After Lynde’s guest shot last season as Samantha’s neurotic driving instructor, Lynde makes his first appearance here as Uncle Arthur. He’ll reappear nine more times over the next six seasons, but this is probably his best episode. In addition to his delicious sibling rivalry with Endora, Lynde excels in making a fool out of Darrin, who also gets a marvelous chance to shine. (Something Sargent rarely got to do.) “Yaga-zoozie” is an inspired bit — certainly one of the funniest of the entire series. The same goes for this episode.
03) Episode 43: “Trick Or Treat” (Aired: 10/28/65 | Completed: 07/29/65)
Endora turns Darrin into a werewolf on Halloween.
Written by Lawrence J. Cohen & Fred Freeman | Directed by E.W. Swackhamer
I featured this episode recently in my Halloween post. After a fight about how Samantha should spend Halloween, Endora shrinks into a little girl (played by the future Marcia Brady — Maureen McCormack) and turns Darrin into a werewolf, just as the Tates are coming over with a client. Not only is this a funny installment, there’s some really solid acting too — especially between Moorehead and Montgomery, as the latter implores her mother not to act like stereotypical evil witch. Oh, and the tag, with the client insulting Endora, is a scream.
04) Episode 50: “Speak The Truth” (Aired: 12/16/65 | Completed: 08/27/65)
Endora gives Darrin a statue that causes anyone near it to be honest.
Written by Paul David & John L. Greene | Directed by William Asher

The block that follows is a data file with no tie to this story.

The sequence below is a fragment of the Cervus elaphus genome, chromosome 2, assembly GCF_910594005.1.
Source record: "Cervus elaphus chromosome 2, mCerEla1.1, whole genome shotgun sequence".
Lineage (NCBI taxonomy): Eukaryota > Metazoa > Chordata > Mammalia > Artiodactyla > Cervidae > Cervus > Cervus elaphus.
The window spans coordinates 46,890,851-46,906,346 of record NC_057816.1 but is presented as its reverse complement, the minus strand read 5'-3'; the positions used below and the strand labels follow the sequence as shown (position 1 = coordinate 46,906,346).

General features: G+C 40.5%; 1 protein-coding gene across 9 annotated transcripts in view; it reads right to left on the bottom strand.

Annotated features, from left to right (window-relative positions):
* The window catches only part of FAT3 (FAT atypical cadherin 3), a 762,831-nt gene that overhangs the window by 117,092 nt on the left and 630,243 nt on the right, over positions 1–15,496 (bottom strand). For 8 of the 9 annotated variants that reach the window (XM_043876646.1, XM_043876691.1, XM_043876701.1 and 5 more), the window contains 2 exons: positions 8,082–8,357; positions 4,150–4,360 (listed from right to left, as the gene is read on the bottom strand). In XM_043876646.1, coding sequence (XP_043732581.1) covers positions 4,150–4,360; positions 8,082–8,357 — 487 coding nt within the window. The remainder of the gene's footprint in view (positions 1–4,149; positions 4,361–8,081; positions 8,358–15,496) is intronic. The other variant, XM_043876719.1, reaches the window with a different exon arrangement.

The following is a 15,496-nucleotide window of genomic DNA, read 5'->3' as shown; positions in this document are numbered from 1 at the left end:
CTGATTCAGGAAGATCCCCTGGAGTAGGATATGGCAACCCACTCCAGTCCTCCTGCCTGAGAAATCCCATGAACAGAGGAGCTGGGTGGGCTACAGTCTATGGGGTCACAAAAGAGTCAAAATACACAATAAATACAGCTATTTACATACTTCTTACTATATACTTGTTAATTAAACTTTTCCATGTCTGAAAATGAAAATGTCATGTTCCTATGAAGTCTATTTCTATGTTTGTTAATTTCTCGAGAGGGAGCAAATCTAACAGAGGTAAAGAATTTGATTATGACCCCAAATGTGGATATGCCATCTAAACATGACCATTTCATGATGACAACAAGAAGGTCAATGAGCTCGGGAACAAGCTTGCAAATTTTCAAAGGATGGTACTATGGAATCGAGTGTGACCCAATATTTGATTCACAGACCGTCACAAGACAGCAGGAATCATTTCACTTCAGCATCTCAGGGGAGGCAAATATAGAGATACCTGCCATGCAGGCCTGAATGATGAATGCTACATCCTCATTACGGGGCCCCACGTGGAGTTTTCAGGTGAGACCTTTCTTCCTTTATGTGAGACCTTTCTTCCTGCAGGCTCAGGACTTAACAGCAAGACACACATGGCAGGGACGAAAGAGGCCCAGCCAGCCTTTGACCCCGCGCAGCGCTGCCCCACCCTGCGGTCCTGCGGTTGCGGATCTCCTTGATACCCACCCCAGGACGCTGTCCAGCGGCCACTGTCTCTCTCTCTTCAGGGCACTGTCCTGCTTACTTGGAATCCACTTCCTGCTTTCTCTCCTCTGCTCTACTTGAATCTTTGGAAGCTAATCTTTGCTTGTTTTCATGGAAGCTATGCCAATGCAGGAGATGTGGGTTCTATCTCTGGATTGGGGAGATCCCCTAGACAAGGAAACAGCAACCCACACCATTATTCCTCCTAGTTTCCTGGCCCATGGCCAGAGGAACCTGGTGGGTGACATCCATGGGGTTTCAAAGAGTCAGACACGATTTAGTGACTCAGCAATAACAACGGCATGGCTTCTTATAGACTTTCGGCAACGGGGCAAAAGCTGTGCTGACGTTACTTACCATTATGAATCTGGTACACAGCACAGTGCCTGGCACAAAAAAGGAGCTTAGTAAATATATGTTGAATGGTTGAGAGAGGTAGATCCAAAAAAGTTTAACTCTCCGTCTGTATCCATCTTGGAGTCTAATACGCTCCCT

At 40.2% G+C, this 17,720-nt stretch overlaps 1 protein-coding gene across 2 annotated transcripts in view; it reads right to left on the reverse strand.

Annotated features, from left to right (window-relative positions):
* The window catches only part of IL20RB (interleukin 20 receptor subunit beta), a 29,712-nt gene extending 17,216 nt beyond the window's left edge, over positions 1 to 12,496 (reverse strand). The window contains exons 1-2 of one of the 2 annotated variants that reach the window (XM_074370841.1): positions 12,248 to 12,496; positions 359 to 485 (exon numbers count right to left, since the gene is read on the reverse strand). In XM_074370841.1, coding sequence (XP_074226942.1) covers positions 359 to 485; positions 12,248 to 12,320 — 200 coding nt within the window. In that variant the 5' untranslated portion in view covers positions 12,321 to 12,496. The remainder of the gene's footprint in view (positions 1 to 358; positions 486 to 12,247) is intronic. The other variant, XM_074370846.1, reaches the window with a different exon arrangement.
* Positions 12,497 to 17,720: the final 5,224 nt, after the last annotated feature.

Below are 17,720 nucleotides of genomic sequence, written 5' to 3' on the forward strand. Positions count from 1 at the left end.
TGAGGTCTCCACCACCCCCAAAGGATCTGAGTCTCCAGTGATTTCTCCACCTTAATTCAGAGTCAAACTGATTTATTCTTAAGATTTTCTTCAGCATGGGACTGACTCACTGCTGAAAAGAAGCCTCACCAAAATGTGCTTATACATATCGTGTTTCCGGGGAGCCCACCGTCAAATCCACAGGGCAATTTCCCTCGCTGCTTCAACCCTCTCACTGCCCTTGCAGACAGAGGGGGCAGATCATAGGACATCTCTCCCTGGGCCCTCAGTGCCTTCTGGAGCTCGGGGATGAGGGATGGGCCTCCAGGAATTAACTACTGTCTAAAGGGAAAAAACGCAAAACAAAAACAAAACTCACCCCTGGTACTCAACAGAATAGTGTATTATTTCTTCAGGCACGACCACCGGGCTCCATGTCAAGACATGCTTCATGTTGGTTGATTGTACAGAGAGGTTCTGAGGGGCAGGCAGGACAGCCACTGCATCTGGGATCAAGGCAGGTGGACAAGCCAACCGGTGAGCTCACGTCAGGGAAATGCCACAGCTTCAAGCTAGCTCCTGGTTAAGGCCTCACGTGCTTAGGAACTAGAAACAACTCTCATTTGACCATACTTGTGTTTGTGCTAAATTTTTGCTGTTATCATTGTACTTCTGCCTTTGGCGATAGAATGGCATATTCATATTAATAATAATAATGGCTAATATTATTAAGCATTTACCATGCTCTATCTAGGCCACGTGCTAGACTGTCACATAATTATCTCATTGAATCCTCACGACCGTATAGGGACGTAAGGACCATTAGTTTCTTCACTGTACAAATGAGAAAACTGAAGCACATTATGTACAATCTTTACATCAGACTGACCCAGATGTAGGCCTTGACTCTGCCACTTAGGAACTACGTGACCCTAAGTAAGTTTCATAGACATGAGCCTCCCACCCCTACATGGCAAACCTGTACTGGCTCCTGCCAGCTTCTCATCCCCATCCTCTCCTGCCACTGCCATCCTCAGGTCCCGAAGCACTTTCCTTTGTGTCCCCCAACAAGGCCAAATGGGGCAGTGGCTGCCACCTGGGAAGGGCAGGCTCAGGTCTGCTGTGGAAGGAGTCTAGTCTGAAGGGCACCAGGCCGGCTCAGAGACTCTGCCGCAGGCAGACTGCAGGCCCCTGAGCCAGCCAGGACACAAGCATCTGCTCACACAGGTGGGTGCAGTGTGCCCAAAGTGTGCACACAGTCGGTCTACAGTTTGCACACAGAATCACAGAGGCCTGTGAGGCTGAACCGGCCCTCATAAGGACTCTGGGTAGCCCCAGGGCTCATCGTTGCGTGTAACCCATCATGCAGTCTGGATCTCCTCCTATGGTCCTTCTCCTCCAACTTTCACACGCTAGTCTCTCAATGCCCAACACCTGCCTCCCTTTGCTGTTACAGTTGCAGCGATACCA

A common sitcom premise has characters attempting total honesty. But Bewitched adds a unique and even funnier element: the fact that the characters have NO CONTROL over their total honesty. This is simply a classic episode, easily one of the best in the entire series. It’s certainly one of the funniest. Frequent curmudgeon Charles Lane makes his first appearance and he’s excellent. This was later remade as the final episode of the series. “Speak The Truth” is Bewitched at its best.
05) Episode 54: “And Then There Were Three” (Aired: 01/13/66 | Completed: 12/10/65)
Samantha gives birth, while Endora battles with the head nurse, and cousin Serena makes her first appearance.
Written by Bernard Slade | Directed by William Asher
This is a milestone episode for a number of reasons. Not only is this the installment where Samantha gives birth to Tabitha, but it’s also the introduction of Samantha’s lookalike cousin Serena. Montgomery plays Serena cooler and chicer here than she will in the future, and it’s not yet as comically satisfying as it will be in Serena’s next appearance. However, what IS satisfying is the guest appearance of Eve Arden (from Our Miss Brooks and The Mothers-In-Law) as the head nurse who clashes with Endora. Also, Darrin and Endora share a nice moment as they cry in the waiting room. (The good will doesn’t last long though!)
06) Episode 57: “Fastest Gun On Madison Avenue” (Aired: 02/03/66 | Completed: 12/21/65)
Darrin makes the sports page: he has kayoed a boxer.
Written by Lee Erwin | Directed by William Asher
The trite sitcom premise of a wife helping out her husband in a bar fight is turned on its ear when Bewitched gets ahold of it. Sam helps Darrin with witchcraft, so the story deviates from the “battles of the sexes” territory and into the farcical realm, as the man that Samantha had Darrin K.O. turns out to be a champion boxer. Rest assurred that hijinks ensue in this pretty funny episode.
07) Episode 58: “The Dancing Bear” (Aired: 02/10/66 | Completed: 12/29/65)
Darrin’s parents come to see the new baby, bringing Tabitha the exact same teddy bear that Endora has just given her.
Written by James S. Henerson | Directed by William Asher